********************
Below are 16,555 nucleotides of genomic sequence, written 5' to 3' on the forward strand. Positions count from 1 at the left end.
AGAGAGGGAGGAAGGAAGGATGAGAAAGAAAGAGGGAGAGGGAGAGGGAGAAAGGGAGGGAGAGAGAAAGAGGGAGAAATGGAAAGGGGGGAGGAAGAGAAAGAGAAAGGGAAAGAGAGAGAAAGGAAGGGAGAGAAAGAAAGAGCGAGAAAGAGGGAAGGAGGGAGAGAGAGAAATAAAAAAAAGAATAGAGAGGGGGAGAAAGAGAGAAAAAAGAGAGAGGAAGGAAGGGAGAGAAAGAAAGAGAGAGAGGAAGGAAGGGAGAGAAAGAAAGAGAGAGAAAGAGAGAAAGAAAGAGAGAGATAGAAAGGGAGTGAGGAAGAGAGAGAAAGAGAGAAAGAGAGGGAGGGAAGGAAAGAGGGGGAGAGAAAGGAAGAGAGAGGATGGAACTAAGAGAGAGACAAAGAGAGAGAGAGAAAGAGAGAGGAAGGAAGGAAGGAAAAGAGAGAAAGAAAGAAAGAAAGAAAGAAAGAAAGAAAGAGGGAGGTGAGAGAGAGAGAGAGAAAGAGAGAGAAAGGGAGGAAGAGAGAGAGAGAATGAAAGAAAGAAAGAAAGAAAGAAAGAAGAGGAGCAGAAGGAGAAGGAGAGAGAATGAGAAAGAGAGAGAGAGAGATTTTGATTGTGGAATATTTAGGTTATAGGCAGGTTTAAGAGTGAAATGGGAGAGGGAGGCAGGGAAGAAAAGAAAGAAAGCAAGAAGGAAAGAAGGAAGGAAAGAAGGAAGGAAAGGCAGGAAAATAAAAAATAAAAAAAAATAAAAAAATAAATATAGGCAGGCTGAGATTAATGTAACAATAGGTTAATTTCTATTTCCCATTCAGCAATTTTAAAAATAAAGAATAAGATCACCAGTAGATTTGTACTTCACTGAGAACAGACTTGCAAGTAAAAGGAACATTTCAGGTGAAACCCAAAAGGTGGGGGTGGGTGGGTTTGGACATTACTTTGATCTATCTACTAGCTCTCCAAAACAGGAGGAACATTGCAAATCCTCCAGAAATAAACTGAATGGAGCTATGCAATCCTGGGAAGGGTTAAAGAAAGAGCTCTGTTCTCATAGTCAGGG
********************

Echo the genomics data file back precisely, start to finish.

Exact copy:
Below are 16,555 nucleotides of genomic sequence, written 5' to 3' on the forward strand. Positions count from 1 at the left end.
AGAGAGGGAGGAAGGAAGGATGAGAAAGAAAGAGGGAGAGGGAGAGGGAGAAAGGGAGGGAGAGAGAAAGAGGGAGAAATGGAAAGGGGGGAGGAAGAGAAAGAGAAAGGGAAAGAGAGAGAAAGGAAGGGAGAGAAAGAAAGAGCGAGAAAGAGGGAAGGAGGGAGAGAGAGAAATAAAAAAAAGAATAGAGAGGGGGAGAAAGAGAGAAAAAAGAGAGAGGAAGGAAGGGAGAGAAAGAAAGAGAGAGAGGAAGGAAGGGAGAGAAAGAAAGAGAGAGAAAGAGAGAAAGAAAGAGAGAGATAGAAAGGGAGTGAGGAAGAGAGAGAAAGAGAGAAAGAGAGGGAGGGAAGGAAAGAGGGGGAGAGAAAGGAAGAGAGAGGATGGAACTAAGAGAGAGACAAAGAGAGAGAGAGAAAGAGAGAGGAAGGAAGGAAGGAAAAGAGAGAAAGAAAGAAAGAAAGAAAGAAAGAAAGAAAGAGGGAGGTGAGAGAGAGAGAGAGAAAGAGAGAGAAAGGGAGGAAGAGAGAGAGAGAATGAAAGAAAGAAAGAAAGAAAGAAAGAAGAGGAGCAGAAGGAGAAGGAGAGAGAATGAGAAAGAGAGAGAGAGAGATTTTGATTGTGGAATATTTAGGTTATAGGCAGGTTTAAGAGTGAAATGGGAGAGGGAGGCAGGGAAGAAAAGAAAGAAAGCAAGAAGGAAAGAAGGAAGGAAAGAAGGAAGGAAAGGCAGGAAAATAAAAAATAAAAAAAAATAAAAAAATAAATATAGGCAGGCTGAGATTAATGTAACAATAGGTTAATTTCTATTTCCCATTCAGCAATTTTAAAAATAAAGAATAAGATCACCAGTAGATTTGTACTTCACTGAGAACAGACTTGCAAGTAAAAGGAACATTTCAGGTGAAACCCAAAAGGTGGGGGTGGGTGGGTTTGGACATTACTTTGATCTATCTACTAGCTCTCCAAAACAGGAGGAACATTGCAAATCCTCCAGAAATAAACTGAATGGAGCTATGCAATCCTGGGAAGGGTTAAAGAAAGAGCTCTGTTCTCATAGTCAGGG